A 2012 survey by the Pew Research Center’s Forum on Religion & Public Life, conducted jointly with the PBS television program Religion & Ethics NewsWeekly, reported that, for the first time in the surveys they have conducted, the Protestant share of the population has dipped significantly below 50%. They report that “the decline is concentrated among white Protestants, both evangelical and mainline.”   The survey also reports as its main finding a significant increase among those with no religious affiliation, now reaching nearly 20% of the population, and that the percentage of those who they seldom or never attend religious services but describe themselves as belonging to a particular religious tradition has significantly declined over the past five years. For a summary of the survey with statistics, click here.

The report includes a section containing brief summaries of some of the leading scholarly theories put forward to explain the root causes of the rise in the number of those who are religiously unaffiliated.  Click here for these summaries.

We’d be interested in your response to this report, and particularly your response to the theories that explain the rise in unaffiliated. We’d also be interested in your thoughts about what (if any) actions/strategies churches and presbyteries might pursue in response to these findings.


3 Responses to Why the Increase in the Religiously Unaffiliated?

  1. Larry Doughan says:

    After twenty years of ministry across generational lines in the upper midwest, I was not surprised by the statistics. What troubles me is the hopelessness which accompanies the realization once more that the world which surrounds me is not ravingly christian.

    I have found that for me personally I am unwise to focus on reaching the world or even a state or a generation. (Of course we need to consider the big picture.) I will continue to seek effective tools I can use to reach generation X, Y or Z with the Gospel.

    The danger for me though, is that if I allow myself to think too much on the big picture, I miss the opportunity to minister to the one I just met.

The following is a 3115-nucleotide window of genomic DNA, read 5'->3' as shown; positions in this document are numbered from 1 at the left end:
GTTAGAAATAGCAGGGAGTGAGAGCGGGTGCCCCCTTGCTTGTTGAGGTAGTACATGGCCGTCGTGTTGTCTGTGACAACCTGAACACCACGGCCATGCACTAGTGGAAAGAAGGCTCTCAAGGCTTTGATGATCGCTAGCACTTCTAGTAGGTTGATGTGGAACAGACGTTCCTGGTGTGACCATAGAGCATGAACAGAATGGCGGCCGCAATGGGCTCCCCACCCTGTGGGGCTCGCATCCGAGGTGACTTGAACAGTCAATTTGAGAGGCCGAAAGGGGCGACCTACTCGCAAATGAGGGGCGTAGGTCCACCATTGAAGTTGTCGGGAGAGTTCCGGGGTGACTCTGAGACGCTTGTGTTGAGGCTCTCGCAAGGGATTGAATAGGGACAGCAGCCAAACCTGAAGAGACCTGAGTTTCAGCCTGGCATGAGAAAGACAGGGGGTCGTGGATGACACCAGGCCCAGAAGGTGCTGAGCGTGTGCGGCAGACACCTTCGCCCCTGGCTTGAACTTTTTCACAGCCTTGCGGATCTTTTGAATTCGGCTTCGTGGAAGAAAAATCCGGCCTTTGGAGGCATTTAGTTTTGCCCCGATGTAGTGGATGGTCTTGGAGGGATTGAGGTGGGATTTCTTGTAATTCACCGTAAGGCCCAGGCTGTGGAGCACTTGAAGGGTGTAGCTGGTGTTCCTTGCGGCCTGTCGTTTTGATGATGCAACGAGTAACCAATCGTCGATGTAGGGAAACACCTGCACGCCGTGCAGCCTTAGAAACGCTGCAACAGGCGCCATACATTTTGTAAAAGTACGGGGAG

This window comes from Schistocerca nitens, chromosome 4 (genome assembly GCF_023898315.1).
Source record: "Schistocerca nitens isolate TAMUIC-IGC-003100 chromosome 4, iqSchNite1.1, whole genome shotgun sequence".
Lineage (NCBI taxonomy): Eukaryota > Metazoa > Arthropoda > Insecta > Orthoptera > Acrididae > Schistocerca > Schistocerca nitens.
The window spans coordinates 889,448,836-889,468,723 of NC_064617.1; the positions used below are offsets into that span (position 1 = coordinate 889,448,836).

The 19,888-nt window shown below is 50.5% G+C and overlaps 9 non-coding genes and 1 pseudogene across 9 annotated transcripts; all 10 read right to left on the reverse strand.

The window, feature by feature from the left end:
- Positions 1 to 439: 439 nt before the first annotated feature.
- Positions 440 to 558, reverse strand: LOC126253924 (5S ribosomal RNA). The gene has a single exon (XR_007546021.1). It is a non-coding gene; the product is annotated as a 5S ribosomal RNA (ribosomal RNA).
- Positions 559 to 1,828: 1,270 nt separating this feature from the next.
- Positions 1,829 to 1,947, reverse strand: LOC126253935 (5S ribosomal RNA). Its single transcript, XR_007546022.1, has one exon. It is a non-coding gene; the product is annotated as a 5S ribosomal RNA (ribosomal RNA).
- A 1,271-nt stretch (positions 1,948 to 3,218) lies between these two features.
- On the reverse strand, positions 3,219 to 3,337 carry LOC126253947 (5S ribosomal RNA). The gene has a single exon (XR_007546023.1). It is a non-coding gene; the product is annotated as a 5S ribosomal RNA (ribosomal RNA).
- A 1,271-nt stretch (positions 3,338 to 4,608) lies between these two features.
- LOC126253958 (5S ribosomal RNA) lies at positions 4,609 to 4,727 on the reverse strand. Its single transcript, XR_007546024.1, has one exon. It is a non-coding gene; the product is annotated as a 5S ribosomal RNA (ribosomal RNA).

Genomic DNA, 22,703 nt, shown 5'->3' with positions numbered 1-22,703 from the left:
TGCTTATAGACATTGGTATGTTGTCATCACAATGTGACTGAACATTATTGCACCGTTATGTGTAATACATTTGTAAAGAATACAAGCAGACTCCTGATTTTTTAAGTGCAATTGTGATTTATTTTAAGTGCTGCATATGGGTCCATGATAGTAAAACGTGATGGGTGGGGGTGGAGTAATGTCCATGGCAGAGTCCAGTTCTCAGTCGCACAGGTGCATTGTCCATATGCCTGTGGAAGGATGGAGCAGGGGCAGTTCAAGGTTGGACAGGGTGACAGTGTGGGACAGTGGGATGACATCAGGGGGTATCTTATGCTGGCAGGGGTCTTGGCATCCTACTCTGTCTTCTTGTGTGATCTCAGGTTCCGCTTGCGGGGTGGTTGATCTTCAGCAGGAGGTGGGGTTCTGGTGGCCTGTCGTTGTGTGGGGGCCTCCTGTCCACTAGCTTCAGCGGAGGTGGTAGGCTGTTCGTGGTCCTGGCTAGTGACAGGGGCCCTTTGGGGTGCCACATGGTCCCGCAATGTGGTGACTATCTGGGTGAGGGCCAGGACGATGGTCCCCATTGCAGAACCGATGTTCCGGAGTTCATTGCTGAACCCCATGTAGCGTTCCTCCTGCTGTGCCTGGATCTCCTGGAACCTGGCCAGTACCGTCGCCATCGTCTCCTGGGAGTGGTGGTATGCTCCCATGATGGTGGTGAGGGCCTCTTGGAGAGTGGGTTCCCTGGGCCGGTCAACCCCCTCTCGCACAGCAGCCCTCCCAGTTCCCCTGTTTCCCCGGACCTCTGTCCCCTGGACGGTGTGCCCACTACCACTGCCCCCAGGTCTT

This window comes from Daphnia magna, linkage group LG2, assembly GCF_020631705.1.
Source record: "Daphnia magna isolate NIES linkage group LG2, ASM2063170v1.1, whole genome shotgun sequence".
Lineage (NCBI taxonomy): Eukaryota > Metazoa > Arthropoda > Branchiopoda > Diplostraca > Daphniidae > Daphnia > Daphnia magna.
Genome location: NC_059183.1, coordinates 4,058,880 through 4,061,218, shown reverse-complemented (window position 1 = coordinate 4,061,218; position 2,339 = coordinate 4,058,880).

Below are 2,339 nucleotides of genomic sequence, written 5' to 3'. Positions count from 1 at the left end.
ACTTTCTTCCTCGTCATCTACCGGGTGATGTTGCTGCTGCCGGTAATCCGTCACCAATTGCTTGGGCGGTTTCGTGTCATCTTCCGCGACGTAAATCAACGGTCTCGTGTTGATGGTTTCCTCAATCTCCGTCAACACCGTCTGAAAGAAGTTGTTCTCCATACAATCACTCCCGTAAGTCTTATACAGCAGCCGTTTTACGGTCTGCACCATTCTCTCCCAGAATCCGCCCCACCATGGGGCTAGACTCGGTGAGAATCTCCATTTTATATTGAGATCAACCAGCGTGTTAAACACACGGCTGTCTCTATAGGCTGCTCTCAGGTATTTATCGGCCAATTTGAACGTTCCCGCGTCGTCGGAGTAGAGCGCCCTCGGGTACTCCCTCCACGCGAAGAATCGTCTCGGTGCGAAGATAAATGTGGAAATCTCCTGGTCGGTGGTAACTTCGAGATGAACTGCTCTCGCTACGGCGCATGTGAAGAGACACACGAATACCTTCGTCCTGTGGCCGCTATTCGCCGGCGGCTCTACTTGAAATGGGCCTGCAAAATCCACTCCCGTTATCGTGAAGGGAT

2. Richard Cooper says:

    Christian values are no longer valuable. We have failed to teach the difference between humanistic ideas and values and biblical precepts. It is difficult having liberal values about abortion and adhere to biblical concepts of life in the womb. Homosexuality [and other sin] is abhorrence to God. Fewer marriages include misunderstandings concerning the value of marriage and the harm of sex outside of marriage. What is the value of the church and what do I get for being a member rather than just an attender [and rather than what should I contribute to the group]? We allow the illusion of community thru social networks to replace true Christian fellowship. Spiritually is an emotion rather than a life style.

  3. John Hendrickson says:

    While there is no single reason for the declining commitment to the faith, let along a particular denomination, there is one area that could understood as a major cause. It is education. Religious education and academic education, with the first underlying the second.

    For how many of recent generations has the message of the church been that the only “really” important thing is having faith in Jesus in order to get to Heaven? It hasn’t been that the Bible is the single authoritative source informing us how to live all of life and not just a manual on the need to sign up souls for Heaven. Add to that most educators teach academics as if God is irrelevant and has nothing to do with life and you get people who see no need for formal…